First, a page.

do the state owe me any money for holding me and then dropping the charges?
- GoodMogoLv 49 years agoFavorite Answer
The only cases I have seen which resulted in financial compensation were of people spending long stretches of jail time. Not for being held, then released or if charges were dismissed.
There is little detail on your case. This is the kind of thing that is so complex that there are specialized lawyers for unlawful arrest cases. look them up in your area. Here's a little more general information:
Police officers are not above the law. They cannot legally arrest or detain you simply because they want to, or because of your race, gender, sexual orientation, religion, or the way you dress. Neither can other types of law enforcement officers, security guards, store managers, or anyone else, for that matter.
Wrongful arrest, also referred to as false arrest or unlawful arrest, is the restraint of a person's movement or liberty without proper legal authority. Wrongful arrest is a subcategory of false imprisonment .
We are protected from wrongful arrest and wrongful imprisonment by the Fourth and Fourteenth Amendments of the United States Constitution . The Fourteenth Amendment states, "No person shall be deprived of life, liberty, or property without due process of law."
A law enforcement officer must have probable cause and/or a warrant to arrest you. The Fourth Amendment requires that "No Warrants shall issue, but upon probable cause, supported by Oath or affirmation." If an officer knowingly presents false information in order to obtain an arrest warrant, it is still a wrongful arrest, even though there is a warrant.
A security guard must also have probable cause to detain you on suspicion of a crime and may not detain you for an unreasonable amount of time.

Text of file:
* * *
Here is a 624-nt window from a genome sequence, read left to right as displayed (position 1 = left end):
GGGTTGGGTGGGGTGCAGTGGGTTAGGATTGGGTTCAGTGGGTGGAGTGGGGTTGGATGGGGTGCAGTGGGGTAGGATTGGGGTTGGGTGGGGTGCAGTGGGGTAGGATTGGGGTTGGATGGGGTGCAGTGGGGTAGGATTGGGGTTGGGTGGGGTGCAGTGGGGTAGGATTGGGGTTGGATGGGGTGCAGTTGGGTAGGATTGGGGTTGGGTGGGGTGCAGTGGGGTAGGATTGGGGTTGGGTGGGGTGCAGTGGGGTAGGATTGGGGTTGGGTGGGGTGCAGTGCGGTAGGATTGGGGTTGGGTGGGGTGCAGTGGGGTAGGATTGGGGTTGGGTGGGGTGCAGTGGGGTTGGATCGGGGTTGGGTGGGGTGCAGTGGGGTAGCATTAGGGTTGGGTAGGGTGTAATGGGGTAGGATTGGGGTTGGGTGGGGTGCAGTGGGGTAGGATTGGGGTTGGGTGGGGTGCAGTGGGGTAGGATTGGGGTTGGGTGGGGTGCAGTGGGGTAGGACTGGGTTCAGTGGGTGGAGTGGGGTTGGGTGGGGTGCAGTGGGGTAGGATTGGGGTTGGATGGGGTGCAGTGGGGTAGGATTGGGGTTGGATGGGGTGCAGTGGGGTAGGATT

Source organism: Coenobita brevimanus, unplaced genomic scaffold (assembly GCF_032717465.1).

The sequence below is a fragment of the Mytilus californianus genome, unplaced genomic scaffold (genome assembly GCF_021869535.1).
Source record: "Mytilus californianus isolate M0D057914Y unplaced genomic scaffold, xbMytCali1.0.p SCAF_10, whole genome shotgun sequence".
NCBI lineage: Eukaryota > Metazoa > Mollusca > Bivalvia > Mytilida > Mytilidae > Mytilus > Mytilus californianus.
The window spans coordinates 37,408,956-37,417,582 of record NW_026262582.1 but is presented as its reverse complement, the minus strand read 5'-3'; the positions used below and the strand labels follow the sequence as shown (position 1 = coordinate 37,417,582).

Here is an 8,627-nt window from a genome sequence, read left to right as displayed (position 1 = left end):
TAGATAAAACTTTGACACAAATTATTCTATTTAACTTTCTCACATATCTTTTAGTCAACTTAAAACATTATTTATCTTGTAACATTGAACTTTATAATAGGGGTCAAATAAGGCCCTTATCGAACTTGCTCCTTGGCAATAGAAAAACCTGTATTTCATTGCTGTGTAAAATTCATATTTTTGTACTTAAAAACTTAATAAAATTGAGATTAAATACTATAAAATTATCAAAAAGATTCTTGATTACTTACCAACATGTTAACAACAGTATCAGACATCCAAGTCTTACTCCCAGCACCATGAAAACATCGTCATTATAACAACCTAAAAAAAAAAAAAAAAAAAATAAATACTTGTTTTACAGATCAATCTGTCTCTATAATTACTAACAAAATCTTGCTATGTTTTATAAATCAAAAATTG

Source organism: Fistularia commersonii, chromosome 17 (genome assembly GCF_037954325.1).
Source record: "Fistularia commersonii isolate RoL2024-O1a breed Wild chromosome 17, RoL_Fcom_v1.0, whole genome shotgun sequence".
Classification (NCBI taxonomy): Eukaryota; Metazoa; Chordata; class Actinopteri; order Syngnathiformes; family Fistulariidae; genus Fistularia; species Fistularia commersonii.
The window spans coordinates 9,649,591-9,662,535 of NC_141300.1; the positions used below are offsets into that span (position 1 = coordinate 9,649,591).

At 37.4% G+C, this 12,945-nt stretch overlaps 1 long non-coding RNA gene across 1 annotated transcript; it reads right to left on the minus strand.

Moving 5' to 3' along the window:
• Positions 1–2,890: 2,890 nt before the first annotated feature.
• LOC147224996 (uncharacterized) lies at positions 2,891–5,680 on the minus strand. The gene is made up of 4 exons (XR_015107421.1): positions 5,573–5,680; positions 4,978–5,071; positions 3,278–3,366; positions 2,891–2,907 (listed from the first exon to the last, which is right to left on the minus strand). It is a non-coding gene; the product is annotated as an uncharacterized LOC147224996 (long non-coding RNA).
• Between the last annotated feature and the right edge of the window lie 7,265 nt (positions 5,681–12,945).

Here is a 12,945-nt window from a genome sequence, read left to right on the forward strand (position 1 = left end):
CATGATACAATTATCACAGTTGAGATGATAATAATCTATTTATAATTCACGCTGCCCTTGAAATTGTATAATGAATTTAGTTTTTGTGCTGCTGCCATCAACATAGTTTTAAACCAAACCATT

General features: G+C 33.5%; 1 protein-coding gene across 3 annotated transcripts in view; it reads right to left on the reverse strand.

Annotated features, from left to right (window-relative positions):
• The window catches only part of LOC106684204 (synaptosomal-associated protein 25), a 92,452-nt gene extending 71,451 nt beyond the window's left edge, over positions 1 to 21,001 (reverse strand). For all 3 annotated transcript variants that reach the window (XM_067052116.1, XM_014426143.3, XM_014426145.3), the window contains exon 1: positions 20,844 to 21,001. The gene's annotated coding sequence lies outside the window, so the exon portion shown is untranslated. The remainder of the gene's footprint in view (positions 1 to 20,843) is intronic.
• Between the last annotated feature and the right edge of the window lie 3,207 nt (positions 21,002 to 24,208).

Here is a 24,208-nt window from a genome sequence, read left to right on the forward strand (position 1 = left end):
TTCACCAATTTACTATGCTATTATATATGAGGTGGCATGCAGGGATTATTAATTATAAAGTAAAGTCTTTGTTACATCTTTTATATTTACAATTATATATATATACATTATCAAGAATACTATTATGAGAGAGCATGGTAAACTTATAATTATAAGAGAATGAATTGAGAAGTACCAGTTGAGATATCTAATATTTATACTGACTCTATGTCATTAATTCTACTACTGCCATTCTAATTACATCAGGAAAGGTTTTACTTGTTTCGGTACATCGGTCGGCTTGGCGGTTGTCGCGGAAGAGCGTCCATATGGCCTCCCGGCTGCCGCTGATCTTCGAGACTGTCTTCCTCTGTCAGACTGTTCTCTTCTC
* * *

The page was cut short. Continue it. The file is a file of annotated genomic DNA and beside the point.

42 U.S.C. §1983, is the United States law which holds people, acting under the authority of the state, liable for damages caused when violating your Constitutional rights. This is the law under which you are able to seek compensation for wrongful arrest by police officers and, in some cases, security guards. There are also state laws which specifically prohibit wrongful arrest.
Statute of Limitations and the Supreme Court
If you believe that you are the victim of wrongful arrest, you must act quickly. Time limits, called statute of limitations, prevent you from pursuing your case if you wait too long to get started.
In the past, many courts interpreted the law in favor of the victim, with the statute of limitations beginning to run when incarceration or prosecutions ends. In February, 2007 the Supreme Court's ruling in Wallace v. Kato changed that. Time starts running out the day you are wrongfully arrested.
Reasons behind wrongful arrest can include simple incompetence, personal gain, racism, or pure malice. Due to the nature of unlawful arrest, other abuse often takes place during the incident including:
Assault and battery
Even when false arrest is a genuine mistake, you may still be entitled to compensation for the damage it has caused. If you have been wrongfully arrested you may be entitled to compensation for:
Damage to reputation
Physical harm incurred during or as a result of the wrongful arrest
Illness incurred during or as a result of the wrongful arrest
Be aware that if you plead guilt to the charges for which you were wrongly arrested, your lawsuit will be thrown out.
If you are the victim of false arrest, you may also need to sue for false imprisonment, excessive force, malicious prosecution, and/or wrongful conviction. These types of cases can be very difficult to pursue, and often are accompanied by harassment and intimidation. You need an attorney with significant experience with these types of cases fighting for you
- 9 years ago
No. No, they do not.
Also, learn some proper grammar and sentence structure. Jeez.
- HDLv 79 years ago